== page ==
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Enable SIP Transformations for LAN to LAN

I have a question about the SonicWall Config for VOIP phones. I have softphones on Interface X0 (LAN zone) communicating with a phone system on interface X4 (LAN Zone). The documentation says:

“Selecting Enable SIP Transformations transforms SIP messages between LAN (trusted) and WAN/DMZ (untrusted).”

So, my question is – Is this only for LAN to WAN traffic? Or will this also transform SIP messages between LAN and LAN? 

More details:

NSA 3600 with SonicOS Enhanced 6.5.3.2-14n

Interface X0: 192.168.1.1/24, LAN Zone, network for computer laptops and servers.

Interface X4: 172.26.0.2/24, LAN Zone, network for phone system and IP desksets.  

Firewall access rule allows any and all from LAN to LAN.

NAT Policy translates the source to X4 IP for Inbound X0 to outbound X4.

The softphone (installed on a laptop) can connect to the phone system, get dial tone, and place a call. But I have a situation of “they can hear me, but I can’t hear them”. So, it looks like I need to enable SIP Transformations. But the documentation seems pretty specific about LAN to WAN and doesn’t mention anything about LAN to LAN.

Seems like a simple omission, but I'd like to know if anyone knows for sure before I proceed.

Thanks!

Category: Mid Range Firewalls
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Answers

  • BWCBWC Cybersecurity Overlord ✭✭✭

    Hi @LTAdmin

    that's an interessting question, but in my opinion I would not touch the SIP transformation. I honestly cannot tell you if this works on LAN-LAN.

    If both interfaces are in the same Zone (LAN) you don't need any helpers or NAT rules. If the access rules allow ANY-ANY-ANY you're good to go. You should just make sure that the connections are running into timeouts.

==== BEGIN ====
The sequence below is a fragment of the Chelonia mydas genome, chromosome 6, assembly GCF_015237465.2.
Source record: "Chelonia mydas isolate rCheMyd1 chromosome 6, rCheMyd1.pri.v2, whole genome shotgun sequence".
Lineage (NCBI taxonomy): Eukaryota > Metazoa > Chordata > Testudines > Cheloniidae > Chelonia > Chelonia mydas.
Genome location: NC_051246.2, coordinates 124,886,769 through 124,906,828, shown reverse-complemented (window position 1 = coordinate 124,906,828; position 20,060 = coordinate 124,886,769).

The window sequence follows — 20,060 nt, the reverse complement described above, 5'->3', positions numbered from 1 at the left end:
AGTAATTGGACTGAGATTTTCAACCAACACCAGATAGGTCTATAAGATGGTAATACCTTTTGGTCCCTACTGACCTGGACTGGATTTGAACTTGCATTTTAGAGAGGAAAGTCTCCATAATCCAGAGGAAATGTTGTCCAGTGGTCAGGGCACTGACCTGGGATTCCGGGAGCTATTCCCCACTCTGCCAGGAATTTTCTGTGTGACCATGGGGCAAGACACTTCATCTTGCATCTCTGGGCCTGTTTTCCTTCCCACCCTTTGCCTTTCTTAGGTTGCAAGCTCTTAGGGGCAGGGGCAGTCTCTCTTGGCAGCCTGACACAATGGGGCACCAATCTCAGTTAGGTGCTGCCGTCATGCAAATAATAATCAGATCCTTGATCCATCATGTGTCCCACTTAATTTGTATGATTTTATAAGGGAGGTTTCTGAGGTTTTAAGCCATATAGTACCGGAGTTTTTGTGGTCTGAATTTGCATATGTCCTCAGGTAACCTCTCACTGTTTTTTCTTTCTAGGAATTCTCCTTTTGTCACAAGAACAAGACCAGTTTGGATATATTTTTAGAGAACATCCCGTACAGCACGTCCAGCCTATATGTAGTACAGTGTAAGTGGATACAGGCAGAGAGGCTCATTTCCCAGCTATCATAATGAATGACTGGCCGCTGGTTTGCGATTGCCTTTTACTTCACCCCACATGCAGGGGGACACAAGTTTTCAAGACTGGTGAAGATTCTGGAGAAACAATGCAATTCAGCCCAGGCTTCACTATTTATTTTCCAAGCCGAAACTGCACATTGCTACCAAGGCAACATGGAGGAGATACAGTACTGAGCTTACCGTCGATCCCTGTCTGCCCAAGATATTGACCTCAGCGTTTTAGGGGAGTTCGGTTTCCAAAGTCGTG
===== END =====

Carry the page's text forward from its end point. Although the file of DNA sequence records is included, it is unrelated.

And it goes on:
Why do you hide the X0 addresses to X4 via NAT? I would get rid of this NAT, just make sure your X4 network devices have a default route to X4 IP or at least a route to X0 network. Vice-versa for X0.

    --Michael@BWC

  • LTAdminLTAdmin Newbie ✭

    Hi Michael, Thanks for the response.

    It’s a little complicated. Originally, our phone system network and computer system network were completely separate – physically and logically. In fact, before I came to work here, they even had the same IP subnet addresses (both were at 192.168.1.0/24).  

    The phone network has a Ubiquiti firewall connecting to Spectrum (dedicated circuit) with SIP trunks.

    The computer network has the SonicWall firewalls connecting to Google Fiber (much greater bandwidth, but NOT dedicated circuit suitable for VOIP.)

    But this presents a problem now that we have people working from home. They can run a softphone on their laptop and connect to the phone system through the Ubiquiti VPN. Or they can connect to the SonicWall VPN to access servers and printers. But they can’t do both at the same time. So, we want to set it up so that they can connect to the SonicWall and have access to both internal LANs. That’s the real reason for setting all this up.  

    The equipment on the phone network is set with their gateway at the Ubiquiti firewall. Therefore, the NAT is required to make sure traffic coming from the computer LAN through SonicWall X4 RETURNS to X4. (The first thing we did was change the IP subnet for the phone network.)

    “Enable SIP Transformations” is required to fix the problem “they can hear me, but I can’t hear them”. Apparently, VOIP traffic has a field in the layer 7 header that includes the IP address. And “Enable SIP Transformations” replaces that with the NAT address so that 2-way VOIP connections can be made appropriately. At least that’s how I understand it at this point. As with everything, this has been a rapid learning curve for me. The access rules do allow ANY-ANY-ANY. But that’s a layer 3 thing. Apparently there’s some additional issue at layer 7 that’s fixed by “Enable SIP Transformations”. 

    I tried checking the boxes to see what happens, but no luck. But then the thought occurred to me: I’m testing from inside the building where I can connect a laptop with a softphone to the computer LAN, thus my question about LAN to LAN. However, what we REALLY need is for our home workers to be able to do this. So maybe I should test from home. That would be WAN to LAN.  

    If it works from home (WAN to LAN), but doesn’t work in the building (LAN to LAN) then that would answer my original question… and then make the question irrelevant 😊

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